Among the historic homes of Mississippi
in ante-bellum days there were none more deserving of a place in the State’s
historical notes than that of the Honorable Jacob Thompson, at Oxford,
Miss. It was a commodious frame structure of twenty rooms with halls,
verandas, galleries, and every thing that the architect's skill could suggest
to enhance its beauty and comfort. It had every convenience then
known to the expert builder. It was finished throughout the interior
in native woods carved and polished to the highest degree. The furnishing
was handsome and costly; an art gallery of rare and costly paintings was
an especial feature of the home. A few of these handsome pictures
are now the property of Mrs. Coleman, of Oxford.
This home was widely known for its hospitality.
It was a delightful resort for friends; and guests from almost every
State of the Union have been entertained within its portals. For
many years it was the headquarters of the political party of which Mr.
Thompson was the acknowledged leader; his wisdom and political sagacity
In the year of 1855, the Whig party having
passed out of existence, upon its ruins with reinforcements from disappointed
Democrats arose a new organization called the American or Know-nothing
party. They held secret meetings in every county of every State in
the Union. Their followers were enthusiastic and confident of success.
All over our State the brainiest men of the party were selected for legislative
and judicial honors; James L. Alcorn, of Coahoma county, a brilliant orator
and the most aggressive and magnetic politician in the State, was the new
party candidate for Congress. The Democrats were alarmed, they felt
that there was not a man in Alcorn’s district that could cope with him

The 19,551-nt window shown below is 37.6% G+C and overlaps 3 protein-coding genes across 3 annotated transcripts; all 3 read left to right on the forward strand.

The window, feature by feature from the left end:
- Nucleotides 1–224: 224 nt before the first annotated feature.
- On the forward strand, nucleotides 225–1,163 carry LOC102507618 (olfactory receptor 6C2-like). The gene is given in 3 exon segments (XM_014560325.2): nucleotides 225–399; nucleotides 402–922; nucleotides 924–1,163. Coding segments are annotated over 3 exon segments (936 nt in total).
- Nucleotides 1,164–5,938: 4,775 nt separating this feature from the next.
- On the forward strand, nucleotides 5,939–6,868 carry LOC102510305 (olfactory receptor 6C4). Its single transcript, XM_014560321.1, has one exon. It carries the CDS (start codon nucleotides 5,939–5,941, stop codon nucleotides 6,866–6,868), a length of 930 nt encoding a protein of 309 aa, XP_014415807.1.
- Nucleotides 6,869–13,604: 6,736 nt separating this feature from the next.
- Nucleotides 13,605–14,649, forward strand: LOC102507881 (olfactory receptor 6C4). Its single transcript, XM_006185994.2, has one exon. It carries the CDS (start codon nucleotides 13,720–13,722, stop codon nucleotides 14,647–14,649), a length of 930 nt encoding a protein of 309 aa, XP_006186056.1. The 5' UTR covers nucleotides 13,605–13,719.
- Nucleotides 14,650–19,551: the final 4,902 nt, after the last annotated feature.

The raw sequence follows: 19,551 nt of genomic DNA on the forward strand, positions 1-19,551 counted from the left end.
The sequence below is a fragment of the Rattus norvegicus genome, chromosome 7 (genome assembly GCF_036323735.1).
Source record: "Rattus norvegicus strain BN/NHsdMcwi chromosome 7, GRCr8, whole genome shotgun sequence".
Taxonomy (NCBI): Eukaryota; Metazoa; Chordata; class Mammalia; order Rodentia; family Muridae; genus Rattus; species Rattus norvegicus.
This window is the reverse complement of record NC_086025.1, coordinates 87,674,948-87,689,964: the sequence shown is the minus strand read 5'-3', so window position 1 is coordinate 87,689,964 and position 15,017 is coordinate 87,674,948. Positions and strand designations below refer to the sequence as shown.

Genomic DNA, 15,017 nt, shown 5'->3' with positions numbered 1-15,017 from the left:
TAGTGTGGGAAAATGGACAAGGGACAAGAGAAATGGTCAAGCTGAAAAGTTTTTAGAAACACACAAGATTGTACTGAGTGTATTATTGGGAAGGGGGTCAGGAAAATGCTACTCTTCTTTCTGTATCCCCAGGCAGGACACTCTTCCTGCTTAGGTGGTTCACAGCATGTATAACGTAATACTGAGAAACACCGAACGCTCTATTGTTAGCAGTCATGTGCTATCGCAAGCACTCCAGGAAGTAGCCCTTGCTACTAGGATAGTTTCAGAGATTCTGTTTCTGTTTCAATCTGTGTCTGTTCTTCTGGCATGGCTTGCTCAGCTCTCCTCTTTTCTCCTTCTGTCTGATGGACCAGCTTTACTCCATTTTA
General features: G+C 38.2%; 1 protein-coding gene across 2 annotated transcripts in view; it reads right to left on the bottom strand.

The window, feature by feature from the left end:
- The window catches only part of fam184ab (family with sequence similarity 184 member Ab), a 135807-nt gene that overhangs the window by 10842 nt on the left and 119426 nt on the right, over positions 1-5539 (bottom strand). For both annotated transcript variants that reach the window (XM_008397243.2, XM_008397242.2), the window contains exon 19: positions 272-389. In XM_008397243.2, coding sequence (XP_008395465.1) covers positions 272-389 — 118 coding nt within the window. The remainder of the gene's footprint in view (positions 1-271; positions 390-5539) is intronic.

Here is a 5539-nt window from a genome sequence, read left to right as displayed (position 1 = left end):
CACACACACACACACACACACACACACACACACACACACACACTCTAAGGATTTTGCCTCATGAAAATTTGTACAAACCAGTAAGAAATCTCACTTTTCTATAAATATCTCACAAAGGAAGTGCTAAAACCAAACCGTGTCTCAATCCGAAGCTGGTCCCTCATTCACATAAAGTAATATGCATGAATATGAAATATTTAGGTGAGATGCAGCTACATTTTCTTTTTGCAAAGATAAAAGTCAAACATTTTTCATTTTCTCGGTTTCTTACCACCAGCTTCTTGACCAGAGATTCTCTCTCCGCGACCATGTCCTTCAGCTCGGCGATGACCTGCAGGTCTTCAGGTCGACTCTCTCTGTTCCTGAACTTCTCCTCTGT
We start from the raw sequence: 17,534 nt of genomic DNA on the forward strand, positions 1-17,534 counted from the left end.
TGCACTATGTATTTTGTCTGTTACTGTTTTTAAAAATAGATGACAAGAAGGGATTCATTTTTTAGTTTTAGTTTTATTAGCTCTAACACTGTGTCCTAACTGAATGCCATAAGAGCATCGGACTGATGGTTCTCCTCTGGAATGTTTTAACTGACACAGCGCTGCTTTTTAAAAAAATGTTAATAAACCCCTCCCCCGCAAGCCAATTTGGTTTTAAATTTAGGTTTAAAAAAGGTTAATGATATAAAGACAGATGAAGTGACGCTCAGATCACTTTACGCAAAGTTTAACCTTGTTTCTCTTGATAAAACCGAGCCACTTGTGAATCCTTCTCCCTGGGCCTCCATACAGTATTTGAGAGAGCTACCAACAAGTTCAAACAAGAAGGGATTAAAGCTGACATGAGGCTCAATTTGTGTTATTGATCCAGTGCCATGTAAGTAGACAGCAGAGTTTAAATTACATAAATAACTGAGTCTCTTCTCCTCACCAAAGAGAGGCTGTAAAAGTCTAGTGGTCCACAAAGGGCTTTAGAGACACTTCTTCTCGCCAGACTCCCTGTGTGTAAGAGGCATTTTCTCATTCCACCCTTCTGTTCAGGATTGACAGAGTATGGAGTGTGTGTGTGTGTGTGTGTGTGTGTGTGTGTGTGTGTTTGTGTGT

in the area of politics. In this crisis the prominent leaders of
the Democratic party were invited to a banquet at the Thompson mansion.
The table was spread with all the munificence the occasion demanded, yet
a cloud seemed to hang over the company that neither the presence of lovely
women nor good cheer could dispel. When Mrs. Thompson arose and led the
ladies from the dining-room, leaving the gentlemen to the discussion of
wines and cigars, the question in every man’s mind there present and which
was voiced at once was, “where shall we find a man to run against Alcorn
?“ A name was mentioned, the leader shook his head. Name after
name was proposed and discussed but still the leader shook his head and
the gloom grew deeper over the assembled guests.
Finally one gentleman asked if there was
no man in the Democratic party who was fitted to enter the contest. Mr.
Thompson said that we must have a man endowed by genius and culture with
the qualities that make a politician and a statesman, he must be gifted
with eloquence, and of scholarly attainments, he must have no political
or moral sins to answer for, he must be ready to meet any question that
may arise in an exciting campaign, and be able to win the masses over such
an adversary as Alcorn. Judge Howty asked if we had such a man.
To which Mr. Thompson replied “Yes, fill your glasses gentlemen and drink
to his success when I name him.” The glasses were filled; on every
face were gleams of hope shaded with lines of anxiety. Mr. Thompson
lifted his glass and threw back his head as he said, “Here’s to L. Q. C.
Lamar, our next congressman.” For a moment there was a hush as if every
heart had ceased to beat, then, as with one voice arose the cry, “Lamar!
Lamar !“ When the dreamy-eyed scholar arose and tossed back his long hair
the dreamer awoke, his eyes flashed with the lightning of his genius and
there fell from his lips the grandest flow of eloquence ever heard in those
stately halls. He seemed inspired. The conquest was complete and
when he took his seat cheer after cheer arose for our next congressman.
He was elected.
There could be told many tales of love
and pleasure enacted in this old home in its palmy days which would read
like romance. Alas, those happy days are passed; the magnificent
home is in ashes; and the courteous master and lovely mistress have passed
over the river.